Profile of a Business Incubator Specialist
My first contact with Hyatt Saikin was a little unusual. He didn’t come to me. I went to him for a type of deep massage called Rolfing.
He did an excellent job, but mentioned that Rolfing, or much else didn’t challenge him, any more. He had gone into Rolfing because his wife was attending the Rolf Institute in Boulder, Colorado, and he had nothing to do.
He had been Rolfed, found it beneficial, and had some money in his pocket after recently having sold a business, so he decided to take Rolfer training.
Most of his life he had been a very successful salesman. In 1976, he was hired by MCI as a salesman who could not only explain the program, but also convince business people that saving substantial sums of money on phone calls was both legal and possible.
In 1979, he got a job selling software services and was so successful that within the year he moved from Washington, DC, to Toronto as half owner of a new company that became profitable in just six months.
Hyatt stayed with the company for three years, making more and more money. However, because he was bored and unhappy, “it was awful.” The company was ultimately sold for millions of dollars.
He helped start a bottled water company, which also sold for millions of dollars after he left the company.
In 1989, he came up with the idea of holding a public seminar about Rolfing, which was an instant hit. He also realized that Rolfing wasn’t his life’s work, but he enjoyed the promotional part.
As Hyatt went through his life story with me, I saw a pattern emerging. He did very well as a salesman, but he was misplaced. Not a lot, but enough to take most of the fun out of life. He was meant to be a promoter, not a salesman.
There’s a difference between promoting and selling. The emphasis on promoting is to get people to try a new product or service. The goal in selling is to close the sale.
Frequently people say someone has “the gift of the gab” and that they should go into sales. However, sometimes they miss the mark because they don’t understand these are two distinct talents.
Unfortunately if the person follows that advice it may lead them down the wrong path. Hyatt was forever going into sales, doing well monetarily, and always ending up dissatisfied.
Closing a sale wasn’t his motivation. The magic was in persuading somebody to try something new, whether a product or a service. He’s happiest when he influences someone to sample his latest product or venture.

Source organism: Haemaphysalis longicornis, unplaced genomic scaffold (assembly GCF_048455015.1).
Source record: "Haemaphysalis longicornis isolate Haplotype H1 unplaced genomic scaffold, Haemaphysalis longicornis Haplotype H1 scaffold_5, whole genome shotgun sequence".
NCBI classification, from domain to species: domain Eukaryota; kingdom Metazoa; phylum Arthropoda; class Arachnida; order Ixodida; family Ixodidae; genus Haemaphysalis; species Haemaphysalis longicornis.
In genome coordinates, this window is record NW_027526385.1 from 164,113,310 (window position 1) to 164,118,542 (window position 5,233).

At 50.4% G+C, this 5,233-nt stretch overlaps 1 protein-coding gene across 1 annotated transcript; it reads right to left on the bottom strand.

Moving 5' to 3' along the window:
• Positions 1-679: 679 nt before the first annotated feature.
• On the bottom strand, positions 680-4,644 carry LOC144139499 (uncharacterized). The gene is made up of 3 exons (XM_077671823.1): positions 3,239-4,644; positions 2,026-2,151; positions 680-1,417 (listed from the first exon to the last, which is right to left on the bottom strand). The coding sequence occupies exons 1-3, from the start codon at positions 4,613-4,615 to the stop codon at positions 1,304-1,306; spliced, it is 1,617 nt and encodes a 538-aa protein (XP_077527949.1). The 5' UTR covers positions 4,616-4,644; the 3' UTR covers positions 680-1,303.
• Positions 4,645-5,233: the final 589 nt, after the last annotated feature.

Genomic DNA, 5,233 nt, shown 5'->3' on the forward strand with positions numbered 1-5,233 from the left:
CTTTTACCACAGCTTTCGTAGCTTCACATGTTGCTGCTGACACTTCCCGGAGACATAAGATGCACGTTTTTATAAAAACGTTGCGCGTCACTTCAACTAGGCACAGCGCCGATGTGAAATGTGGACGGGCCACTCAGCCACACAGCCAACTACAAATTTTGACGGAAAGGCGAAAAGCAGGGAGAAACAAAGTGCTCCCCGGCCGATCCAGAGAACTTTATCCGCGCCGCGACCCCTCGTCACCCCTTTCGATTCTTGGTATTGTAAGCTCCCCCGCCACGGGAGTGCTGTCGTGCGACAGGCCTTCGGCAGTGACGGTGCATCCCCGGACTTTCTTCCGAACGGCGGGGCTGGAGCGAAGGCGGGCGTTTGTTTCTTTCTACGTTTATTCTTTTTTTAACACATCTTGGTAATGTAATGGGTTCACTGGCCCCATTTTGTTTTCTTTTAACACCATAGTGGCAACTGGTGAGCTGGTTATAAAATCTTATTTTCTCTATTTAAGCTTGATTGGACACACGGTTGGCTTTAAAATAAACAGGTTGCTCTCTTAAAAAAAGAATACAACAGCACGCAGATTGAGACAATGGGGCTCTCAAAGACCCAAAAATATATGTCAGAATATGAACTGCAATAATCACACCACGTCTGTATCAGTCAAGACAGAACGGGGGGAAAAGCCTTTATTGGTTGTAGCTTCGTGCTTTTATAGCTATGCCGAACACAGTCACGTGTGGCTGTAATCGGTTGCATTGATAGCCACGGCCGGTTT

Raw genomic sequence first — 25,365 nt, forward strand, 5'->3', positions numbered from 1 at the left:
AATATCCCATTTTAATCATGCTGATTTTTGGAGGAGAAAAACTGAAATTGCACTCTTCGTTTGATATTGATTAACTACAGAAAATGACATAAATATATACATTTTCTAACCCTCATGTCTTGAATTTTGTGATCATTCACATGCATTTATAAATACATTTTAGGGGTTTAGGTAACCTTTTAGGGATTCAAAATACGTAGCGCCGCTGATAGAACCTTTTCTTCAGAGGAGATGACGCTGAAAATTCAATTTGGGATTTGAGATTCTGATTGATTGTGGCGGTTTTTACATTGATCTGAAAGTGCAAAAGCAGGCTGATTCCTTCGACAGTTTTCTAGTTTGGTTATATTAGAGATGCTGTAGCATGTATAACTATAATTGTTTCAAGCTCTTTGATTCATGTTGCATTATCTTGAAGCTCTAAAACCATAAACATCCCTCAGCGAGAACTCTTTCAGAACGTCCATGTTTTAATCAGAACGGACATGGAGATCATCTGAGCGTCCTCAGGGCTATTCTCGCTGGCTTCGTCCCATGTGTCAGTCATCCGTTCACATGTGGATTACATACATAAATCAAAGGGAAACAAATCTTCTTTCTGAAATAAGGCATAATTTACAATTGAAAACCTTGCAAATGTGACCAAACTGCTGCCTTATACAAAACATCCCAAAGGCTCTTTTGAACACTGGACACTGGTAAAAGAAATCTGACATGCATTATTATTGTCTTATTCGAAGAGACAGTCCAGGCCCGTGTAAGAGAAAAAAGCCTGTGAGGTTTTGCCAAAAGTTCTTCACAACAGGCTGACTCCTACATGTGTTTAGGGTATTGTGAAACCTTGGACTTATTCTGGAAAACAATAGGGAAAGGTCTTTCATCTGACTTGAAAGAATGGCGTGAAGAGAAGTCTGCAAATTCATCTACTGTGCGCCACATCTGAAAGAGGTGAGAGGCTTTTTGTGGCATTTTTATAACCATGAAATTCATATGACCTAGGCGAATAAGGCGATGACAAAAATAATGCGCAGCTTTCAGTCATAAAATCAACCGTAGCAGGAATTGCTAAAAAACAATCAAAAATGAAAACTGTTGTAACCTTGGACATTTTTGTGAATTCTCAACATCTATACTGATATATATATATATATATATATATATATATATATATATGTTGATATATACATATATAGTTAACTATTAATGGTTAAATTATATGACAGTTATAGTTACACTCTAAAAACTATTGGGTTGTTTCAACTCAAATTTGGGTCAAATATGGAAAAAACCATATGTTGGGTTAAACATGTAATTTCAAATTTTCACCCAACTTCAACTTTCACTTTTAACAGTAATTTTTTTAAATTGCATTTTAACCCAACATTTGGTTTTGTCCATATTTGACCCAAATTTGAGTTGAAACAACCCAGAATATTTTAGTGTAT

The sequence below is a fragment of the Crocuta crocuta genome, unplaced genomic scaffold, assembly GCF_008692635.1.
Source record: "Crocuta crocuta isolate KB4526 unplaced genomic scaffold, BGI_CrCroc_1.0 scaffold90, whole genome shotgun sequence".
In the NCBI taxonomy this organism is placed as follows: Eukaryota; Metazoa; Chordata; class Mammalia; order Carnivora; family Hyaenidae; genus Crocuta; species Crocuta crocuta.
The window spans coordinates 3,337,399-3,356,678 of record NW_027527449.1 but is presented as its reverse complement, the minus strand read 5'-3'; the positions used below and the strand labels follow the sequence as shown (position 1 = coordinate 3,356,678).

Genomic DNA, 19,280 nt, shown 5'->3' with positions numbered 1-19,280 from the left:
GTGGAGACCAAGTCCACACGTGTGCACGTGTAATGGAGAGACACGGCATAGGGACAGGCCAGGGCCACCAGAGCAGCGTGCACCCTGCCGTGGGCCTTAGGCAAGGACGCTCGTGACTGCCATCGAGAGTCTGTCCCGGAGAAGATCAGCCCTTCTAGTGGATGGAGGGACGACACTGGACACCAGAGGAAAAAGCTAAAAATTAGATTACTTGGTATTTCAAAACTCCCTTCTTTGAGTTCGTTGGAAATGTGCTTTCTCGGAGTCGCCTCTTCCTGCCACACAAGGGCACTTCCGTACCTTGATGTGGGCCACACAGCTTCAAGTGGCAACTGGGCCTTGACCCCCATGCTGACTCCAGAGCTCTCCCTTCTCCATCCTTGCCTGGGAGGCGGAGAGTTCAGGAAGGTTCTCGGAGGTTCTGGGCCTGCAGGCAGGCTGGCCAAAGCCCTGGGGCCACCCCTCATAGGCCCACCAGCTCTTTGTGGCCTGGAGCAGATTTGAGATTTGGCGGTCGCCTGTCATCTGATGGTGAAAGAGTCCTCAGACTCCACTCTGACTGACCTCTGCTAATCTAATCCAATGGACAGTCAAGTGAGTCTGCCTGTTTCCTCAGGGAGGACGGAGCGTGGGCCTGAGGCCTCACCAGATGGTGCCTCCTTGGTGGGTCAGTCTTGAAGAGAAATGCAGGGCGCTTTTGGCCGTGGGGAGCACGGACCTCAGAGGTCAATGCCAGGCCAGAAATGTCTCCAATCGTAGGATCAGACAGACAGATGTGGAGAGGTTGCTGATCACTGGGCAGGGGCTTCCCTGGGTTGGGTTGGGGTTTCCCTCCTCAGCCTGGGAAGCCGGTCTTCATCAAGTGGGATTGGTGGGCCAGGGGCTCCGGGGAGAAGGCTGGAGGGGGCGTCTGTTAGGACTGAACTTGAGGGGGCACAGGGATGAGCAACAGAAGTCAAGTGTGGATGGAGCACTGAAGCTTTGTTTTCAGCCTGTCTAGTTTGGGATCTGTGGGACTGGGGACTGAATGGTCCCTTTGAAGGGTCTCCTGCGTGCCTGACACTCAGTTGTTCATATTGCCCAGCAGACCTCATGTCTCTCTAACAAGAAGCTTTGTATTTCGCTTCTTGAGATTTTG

That intrinsic talent is very important during the initiation stage of a new business when it is trying to get a foothold in the market place. As soon as the business matures and the emphasis is on maintaining systems, procedures and structures, Hyatt’s interest and motivation peters out.
This isn’t unusual. However, if you don’t know that about yourself, you can be stuck in the wrong job. Most jobs exist in mature companies.
Hyatt will never fit into an organization. When I told him, the light went on. He understood why so many things had happened in his life. As an example, the reason he hadn’t received recognition for many things he had done was that he made it look so easy, other people thought he hadn’t done anything.
Hyatt works best without a lot of structure. He needs to be free to determine how to get the job done without a lot of ground rules and established precedents as to how to proceed. He prefers not having any directive authority breathing down his neck.
He likes to have someone show him what to do and what’s expected of him, then leave him alone so he can roll up his sleeves and get on with the job.
Some people can understand that they’re in the ballpark, but in the wrong position. They can go back to their supervisors and say, “This is what I’m really about, is there a fit for me in the company? I’m better suited to first base than second.”
In Hyatt’s case, he decided to carve out his own niche as a freelance promoter. He’s promoted a game, an investment fund, a book, a singles club, a seminar with my co-author Nick Isenberg on How to Get into the News, and me. You are the fruit of his labor, talent and expertise. If you are reading this column, Hyatt touched you. It was his idea and he did all the work necessary to get it going and make it a success.
Hyatt is still Rolfing, but with a less hectic appointment schedule that allows just the right amount of time for relaxing and for a break. However, he’d much rather promote Rolfing, than do it.